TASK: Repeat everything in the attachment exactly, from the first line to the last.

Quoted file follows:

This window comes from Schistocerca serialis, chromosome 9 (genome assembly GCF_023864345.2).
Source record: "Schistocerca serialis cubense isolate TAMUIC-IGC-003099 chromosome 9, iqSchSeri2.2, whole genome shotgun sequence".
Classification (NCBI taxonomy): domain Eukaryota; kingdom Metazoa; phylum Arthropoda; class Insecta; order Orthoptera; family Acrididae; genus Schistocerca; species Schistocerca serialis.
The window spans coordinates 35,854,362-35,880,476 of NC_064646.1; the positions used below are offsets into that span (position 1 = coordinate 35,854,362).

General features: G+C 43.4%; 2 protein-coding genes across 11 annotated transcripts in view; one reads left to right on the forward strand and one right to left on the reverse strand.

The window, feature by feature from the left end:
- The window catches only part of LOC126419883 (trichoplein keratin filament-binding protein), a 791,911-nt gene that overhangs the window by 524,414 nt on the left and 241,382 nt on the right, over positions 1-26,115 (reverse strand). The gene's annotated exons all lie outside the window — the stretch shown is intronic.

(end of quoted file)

This window comes from Schistocerca serialis, chromosome 9 (genome assembly GCF_023864345.2).
Source record: "Schistocerca serialis cubense isolate TAMUIC-IGC-003099 chromosome 9, iqSchSeri2.2, whole genome shotgun sequence".
Classification (NCBI taxonomy): domain Eukaryota; kingdom Metazoa; phylum Arthropoda; class Insecta; order Orthoptera; family Acrididae; genus Schistocerca; species Schistocerca serialis.
The window spans coordinates 35,854,362-35,880,476 of NC_064646.1; the positions used below are offsets into that span (position 1 = coordinate 35,854,362).

General features: G+C 43.4%; 2 protein-coding genes across 11 annotated transcripts in view; one reads left to right on the forward strand and one right to left on the reverse strand.

The window, feature by feature from the left end:
- The window catches only part of LOC126419883 (trichoplein keratin filament-binding protein), a 791,911-nt gene that overhangs the window by 524,414 nt on the left and 241,382 nt on the right, over positions 1-26,115 (reverse strand). The gene's annotated exons all lie outside the window — the stretch shown is intronic.